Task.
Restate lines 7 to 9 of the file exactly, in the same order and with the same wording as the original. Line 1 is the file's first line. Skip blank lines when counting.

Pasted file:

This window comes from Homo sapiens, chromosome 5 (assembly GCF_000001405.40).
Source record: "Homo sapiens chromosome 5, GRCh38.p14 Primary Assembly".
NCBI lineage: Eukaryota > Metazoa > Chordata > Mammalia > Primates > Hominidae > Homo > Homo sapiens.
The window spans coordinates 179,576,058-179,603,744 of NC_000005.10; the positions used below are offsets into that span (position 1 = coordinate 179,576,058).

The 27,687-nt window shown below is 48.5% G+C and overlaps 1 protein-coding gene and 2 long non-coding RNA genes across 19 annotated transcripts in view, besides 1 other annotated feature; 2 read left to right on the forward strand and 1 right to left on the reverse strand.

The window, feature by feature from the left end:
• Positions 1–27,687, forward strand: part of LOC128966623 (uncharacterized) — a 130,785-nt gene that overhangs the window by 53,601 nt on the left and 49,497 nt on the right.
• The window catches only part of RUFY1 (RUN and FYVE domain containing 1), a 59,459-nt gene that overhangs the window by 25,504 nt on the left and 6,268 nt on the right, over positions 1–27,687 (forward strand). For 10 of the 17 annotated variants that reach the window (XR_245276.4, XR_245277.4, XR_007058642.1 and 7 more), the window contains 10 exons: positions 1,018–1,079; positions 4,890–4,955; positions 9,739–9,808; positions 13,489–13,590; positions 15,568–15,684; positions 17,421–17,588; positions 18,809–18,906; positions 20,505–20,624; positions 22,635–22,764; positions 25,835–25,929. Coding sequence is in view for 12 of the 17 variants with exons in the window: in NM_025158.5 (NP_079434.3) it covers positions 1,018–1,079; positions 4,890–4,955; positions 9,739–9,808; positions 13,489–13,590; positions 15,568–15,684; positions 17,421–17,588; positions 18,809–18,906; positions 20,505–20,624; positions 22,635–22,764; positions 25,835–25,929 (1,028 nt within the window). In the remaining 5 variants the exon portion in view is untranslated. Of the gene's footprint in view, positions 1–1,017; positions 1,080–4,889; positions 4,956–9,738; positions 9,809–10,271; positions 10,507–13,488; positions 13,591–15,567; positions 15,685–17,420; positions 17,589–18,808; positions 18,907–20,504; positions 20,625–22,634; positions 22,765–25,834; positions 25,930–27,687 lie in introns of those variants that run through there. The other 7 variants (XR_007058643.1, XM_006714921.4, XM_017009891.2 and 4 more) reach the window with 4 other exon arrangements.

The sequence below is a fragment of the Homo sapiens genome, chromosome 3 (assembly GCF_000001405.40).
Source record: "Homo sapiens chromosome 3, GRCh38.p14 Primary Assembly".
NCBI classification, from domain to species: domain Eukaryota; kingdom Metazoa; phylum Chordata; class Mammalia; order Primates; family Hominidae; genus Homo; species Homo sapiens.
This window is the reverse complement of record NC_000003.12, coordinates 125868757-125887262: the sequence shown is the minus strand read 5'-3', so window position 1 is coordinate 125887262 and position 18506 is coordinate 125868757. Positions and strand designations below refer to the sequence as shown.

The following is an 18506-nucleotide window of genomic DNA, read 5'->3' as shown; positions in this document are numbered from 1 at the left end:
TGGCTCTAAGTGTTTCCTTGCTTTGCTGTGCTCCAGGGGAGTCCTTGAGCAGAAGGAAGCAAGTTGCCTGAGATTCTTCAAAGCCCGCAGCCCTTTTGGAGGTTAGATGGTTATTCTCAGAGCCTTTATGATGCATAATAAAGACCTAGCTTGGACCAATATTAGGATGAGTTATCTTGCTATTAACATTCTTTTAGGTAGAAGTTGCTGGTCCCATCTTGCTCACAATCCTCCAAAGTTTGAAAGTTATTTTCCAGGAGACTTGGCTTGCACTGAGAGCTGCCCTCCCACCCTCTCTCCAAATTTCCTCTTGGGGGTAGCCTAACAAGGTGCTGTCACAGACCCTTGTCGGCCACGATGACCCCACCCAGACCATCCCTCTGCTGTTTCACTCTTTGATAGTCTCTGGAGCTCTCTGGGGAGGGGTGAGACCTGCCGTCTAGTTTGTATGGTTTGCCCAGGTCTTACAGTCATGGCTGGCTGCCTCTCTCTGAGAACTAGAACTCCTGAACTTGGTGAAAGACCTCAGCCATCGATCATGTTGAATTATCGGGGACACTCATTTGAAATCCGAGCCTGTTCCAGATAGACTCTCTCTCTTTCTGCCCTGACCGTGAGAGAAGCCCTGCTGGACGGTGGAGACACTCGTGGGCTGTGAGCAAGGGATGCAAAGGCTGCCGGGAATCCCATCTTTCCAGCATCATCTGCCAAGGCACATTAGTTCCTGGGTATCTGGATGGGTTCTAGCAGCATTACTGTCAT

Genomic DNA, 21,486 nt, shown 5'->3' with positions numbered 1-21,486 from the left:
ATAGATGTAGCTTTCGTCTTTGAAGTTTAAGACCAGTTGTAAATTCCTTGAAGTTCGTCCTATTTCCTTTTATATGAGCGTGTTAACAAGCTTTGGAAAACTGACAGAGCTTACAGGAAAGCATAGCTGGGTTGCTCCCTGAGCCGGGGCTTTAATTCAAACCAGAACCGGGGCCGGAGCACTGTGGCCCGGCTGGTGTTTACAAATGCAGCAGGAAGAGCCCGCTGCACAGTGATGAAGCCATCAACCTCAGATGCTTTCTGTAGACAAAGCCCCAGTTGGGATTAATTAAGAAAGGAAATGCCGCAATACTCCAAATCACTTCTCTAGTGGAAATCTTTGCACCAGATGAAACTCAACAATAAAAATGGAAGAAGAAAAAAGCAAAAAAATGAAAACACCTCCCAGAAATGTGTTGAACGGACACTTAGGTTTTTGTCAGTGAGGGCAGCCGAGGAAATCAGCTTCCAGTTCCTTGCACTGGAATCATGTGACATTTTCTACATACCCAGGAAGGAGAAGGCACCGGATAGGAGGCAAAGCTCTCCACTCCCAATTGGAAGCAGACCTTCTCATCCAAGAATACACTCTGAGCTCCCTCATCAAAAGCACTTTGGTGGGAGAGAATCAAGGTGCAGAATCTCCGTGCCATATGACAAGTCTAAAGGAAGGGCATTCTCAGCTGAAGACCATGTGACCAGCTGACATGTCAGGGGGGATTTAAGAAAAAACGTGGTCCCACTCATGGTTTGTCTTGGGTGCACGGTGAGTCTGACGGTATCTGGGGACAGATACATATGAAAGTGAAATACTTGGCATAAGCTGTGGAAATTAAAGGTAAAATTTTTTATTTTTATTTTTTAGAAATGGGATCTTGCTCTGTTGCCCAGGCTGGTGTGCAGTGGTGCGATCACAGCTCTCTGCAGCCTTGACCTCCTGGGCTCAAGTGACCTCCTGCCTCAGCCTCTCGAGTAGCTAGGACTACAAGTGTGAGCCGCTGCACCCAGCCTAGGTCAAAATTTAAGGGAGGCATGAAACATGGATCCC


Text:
• Positions 1–27,687, forward strand: part of LOC128966623 (uncharacterized) — a 130,785-nt gene that overhangs the window by 53,601 nt on the left and 49,497 nt on the right.
• The window catches only part of RUFY1 (RUN and FYVE domain containing 1), a 59,459-nt gene that overhangs the window by 25,504 nt on the left and 6,268 nt on the right, over positions 1–27,687 (forward strand). For 10 of the 17 annotated variants that reach the window (XR_245276.4, XR_245277.4, XR_007058642.1 and 7 more), the window contains 10 exons: positions 1,018–1,079; positions 4,890–4,955; positions 9,739–9,808; positions 13,489–13,590; positions 15,568–15,684; positions 17,421–17,588; positions 18,809–18,906; positions 20,505–20,624; positions 22,635–22,764; positions 25,835–25,929. Coding sequence is in view for 12 of the 17 variants with exons in the window: in NM_025158.5 (NP_079434.3) it covers positions 1,018–1,079; positions 4,890–4,955; positions 9,739–9,808; positions 13,489–13,590; positions 15,568–15,684; positions 17,421–17,588; positions 18,809–18,906; positions 20,505–20,624; positions 22,635–22,764; positions 25,835–25,929 (1,028 nt within the window). In the remaining 5 variants the exon portion in view is untranslated. Of the gene's footprint in view, positions 1–1,017; positions 1,080–4,889; positions 4,956–9,738; positions 9,809–10,271; positions 10,507–13,488; positions 13,591–15,567; positions 15,685–17,420; positions 17,589–18,808; positions 18,907–20,504; positions 20,625–22,634; positions 22,765–25,834; positions 25,930–27,687 lie in introns of those variants that run through there. The other 7 variants (XR_007058643.1, XM_006714921.4, XM_017009891.2 and 4 more) reach the window with 4 other exon arrangements.

The sequence below is a fragment of the Homo sapiens genome, chromosome 3 (assembly GCF_000001405.40).